Ron Beazely recently learned CareOregon will no longer offer Medicare Advantage. The letter was a shock, since he relies on Social Security for income and pays only $34 a month for health care premiums. He could face a spike when he is forced to switch health plans in January.
Beazely, of Cannon Beach, is among 300 Clatsop County seniors looking for an alternative as CareOregon, following national trends, concentrates coverage in urban cores.
Jeanie Lunsford, a spokeswoman for CareOregon, said the move is about better serving the majority of customers in Clackamas, Columbia, Washington and Multnomah counties.
“It’s really that it’s a very small program, and we had a really small population in Clatsop, and it made more sense to focus in the metro area,” she said.
The move leaves someone like Beazely with two Medicare Advantage plans in Clatsop County — Moda Health and FamilyCare. CareOregon will keep its Medicare Advantage Plus program in Clatsop County for lower-income customers also supported by Medicaid, the government health insurance program for the poor and disabled.
Medicare is a federal health insurance program for people 65 and older. The plan covers hospital care and outpatient treatment and offers other services such as prescription drug coverage through supplemental policies.
More than 7,800 seniors were on traditional Medicare in Clatsop County as of August, according to the Centers for Medicare & Medicaid Services.
Another 2,343 people were using Medicare Advantage plans, with coverage provided by federally approved private insurers such as CareOregon, Moda Health and FamilyCare. Insurers negotiate with private health care providers to find the lowest-cost options.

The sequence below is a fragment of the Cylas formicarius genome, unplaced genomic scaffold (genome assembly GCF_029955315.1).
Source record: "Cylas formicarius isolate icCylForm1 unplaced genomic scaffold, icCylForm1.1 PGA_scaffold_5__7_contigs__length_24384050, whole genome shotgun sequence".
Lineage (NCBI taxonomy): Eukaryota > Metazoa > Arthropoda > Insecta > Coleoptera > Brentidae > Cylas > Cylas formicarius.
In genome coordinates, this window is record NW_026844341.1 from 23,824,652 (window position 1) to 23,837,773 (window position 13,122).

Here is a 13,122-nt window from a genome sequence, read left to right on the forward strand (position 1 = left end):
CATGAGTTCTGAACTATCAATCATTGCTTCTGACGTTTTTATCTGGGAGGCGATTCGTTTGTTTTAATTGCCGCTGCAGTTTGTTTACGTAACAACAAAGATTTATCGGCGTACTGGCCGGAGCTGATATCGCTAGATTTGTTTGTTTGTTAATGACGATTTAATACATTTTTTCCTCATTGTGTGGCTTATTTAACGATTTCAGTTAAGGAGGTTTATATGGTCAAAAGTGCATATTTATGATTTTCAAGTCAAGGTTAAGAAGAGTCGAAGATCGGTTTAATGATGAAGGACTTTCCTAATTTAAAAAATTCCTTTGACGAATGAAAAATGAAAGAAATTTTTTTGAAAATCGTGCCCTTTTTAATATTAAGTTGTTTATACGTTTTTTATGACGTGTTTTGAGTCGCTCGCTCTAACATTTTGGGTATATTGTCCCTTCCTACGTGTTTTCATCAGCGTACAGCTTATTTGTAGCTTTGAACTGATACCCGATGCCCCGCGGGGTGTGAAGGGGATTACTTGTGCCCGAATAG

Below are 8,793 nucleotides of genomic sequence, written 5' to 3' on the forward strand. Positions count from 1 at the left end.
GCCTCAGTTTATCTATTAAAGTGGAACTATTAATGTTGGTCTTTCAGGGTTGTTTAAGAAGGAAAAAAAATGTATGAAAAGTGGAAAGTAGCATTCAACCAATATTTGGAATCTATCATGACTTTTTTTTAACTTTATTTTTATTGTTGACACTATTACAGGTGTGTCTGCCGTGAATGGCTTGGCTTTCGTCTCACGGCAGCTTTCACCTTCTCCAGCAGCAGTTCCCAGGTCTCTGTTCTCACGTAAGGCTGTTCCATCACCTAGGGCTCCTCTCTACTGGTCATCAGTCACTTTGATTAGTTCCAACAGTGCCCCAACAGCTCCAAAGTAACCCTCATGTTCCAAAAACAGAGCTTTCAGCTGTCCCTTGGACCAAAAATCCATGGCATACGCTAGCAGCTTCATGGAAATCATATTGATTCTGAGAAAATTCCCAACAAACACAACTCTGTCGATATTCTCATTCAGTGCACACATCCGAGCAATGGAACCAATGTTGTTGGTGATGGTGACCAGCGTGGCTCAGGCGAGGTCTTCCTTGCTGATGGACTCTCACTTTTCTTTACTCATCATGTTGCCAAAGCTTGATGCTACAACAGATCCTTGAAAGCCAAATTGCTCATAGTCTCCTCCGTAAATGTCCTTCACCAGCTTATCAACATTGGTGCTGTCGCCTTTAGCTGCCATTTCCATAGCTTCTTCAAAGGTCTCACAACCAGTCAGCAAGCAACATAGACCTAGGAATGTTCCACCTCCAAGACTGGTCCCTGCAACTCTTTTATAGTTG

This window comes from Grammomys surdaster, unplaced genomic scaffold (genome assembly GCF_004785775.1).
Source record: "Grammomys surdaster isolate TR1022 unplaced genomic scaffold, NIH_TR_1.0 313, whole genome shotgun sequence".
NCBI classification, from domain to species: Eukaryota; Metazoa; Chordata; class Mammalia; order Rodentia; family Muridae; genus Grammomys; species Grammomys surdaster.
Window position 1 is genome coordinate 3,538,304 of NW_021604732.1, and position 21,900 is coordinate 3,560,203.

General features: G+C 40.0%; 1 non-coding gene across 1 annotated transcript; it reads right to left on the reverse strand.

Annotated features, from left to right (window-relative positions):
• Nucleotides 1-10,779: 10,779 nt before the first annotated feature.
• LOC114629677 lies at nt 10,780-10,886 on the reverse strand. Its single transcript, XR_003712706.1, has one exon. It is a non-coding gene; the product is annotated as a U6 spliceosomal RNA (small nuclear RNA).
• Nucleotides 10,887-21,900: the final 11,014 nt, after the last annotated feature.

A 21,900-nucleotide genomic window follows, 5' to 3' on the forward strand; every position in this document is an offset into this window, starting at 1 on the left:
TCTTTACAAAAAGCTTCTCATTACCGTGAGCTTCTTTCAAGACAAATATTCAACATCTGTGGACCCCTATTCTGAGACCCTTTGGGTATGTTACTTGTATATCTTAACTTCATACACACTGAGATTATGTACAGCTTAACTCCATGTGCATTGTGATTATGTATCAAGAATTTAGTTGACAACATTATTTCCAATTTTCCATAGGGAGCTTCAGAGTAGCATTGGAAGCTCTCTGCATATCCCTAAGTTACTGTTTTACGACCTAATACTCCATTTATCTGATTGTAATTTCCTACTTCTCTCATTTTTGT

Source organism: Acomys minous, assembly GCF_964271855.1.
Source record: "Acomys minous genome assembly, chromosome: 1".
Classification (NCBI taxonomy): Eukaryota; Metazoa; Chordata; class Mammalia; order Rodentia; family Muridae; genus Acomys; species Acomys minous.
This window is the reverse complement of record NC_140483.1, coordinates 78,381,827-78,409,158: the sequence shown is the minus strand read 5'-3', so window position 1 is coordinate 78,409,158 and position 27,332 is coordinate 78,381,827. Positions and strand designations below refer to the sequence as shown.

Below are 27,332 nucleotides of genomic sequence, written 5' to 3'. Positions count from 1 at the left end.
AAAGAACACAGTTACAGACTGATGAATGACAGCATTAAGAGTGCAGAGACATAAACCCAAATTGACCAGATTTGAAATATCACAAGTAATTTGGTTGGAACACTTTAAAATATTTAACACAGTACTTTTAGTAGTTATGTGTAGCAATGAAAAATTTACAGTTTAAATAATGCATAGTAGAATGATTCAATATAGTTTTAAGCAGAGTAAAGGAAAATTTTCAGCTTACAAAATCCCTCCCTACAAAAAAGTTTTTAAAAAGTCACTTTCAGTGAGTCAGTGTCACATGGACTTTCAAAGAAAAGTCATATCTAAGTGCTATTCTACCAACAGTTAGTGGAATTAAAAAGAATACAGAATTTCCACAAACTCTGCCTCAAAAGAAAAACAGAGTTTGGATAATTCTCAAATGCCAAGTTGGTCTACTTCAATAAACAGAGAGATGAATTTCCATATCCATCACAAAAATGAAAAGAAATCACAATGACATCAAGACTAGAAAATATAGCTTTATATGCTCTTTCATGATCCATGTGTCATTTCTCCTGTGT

Beazely, 71, has been covered through CareOregon’s Star Medicare Advantage plan for the past year and a half, since he and his wife, Jan, moved to Cannon Beach. The couple uses providers in the Providence Health & Services network, the primary health care provider in South County.
Michelle Lewis, a local representative of the Senior Health Insurance Benefits Assistance program, helps seniors find health care coverage along with volunteer counselors during the open enrollment period from Oct. 15 to Dec. 7.
Lewis has seen a continuing trend of rural areas losing their plan options. Clatsop County had seven plans in 2009, compared to two as of next year, she said.
“It doesn’t surprise me,” Lewis said. “You have to have a certain number of patients to make a profit.”
A report in August by the Kaiser Family Foundation, a nonprofit focusing on health care issues, found that 147 mostly rural counties across 14 states have no Medicare Advantage plans, including Washington’s Pacific County.
“It is not entirely clear why insurers are not offering Medicare Advantage plans in these mostly rural counties, but it could be because they have less leverage to negotiate rates with hospitals and other health care providers, making these counties potentially less profitable than others,” the report said.
The lack of counties offering Medicare Advantage is about eight times that of counties that might lack insurance carriers under the federal Affordable Care Act next year. But unlike people relying on the Affordable Care Act, Medicare Advantage customers like Beazely can always fall back on traditional Medicare, although he said that option would be too expensive for him and his wife.
Beazely can also switch to Moda Health or FamilyCare, the two Medicare Advantage plans left in Clatsop County next year. But he is not a fan of Moda Health, he said, and FamilyCare’s provider network is 20 miles north in Astoria.
Beazely attended a recent town hall by U.S. Rep. Suzanne Bonamici to voice his concerns, and said he recently sat down with executives at Providence Seaside Hospital, who are trying to work out a deal with FamilyCare to expand its provider network in Clatsop County.
Beazely is waiting to hear what comes of that deal, he said. “I’m waiting on Providence Seaside Hospital to see if they can pull this rabbit out of a hat with FamilyCare.”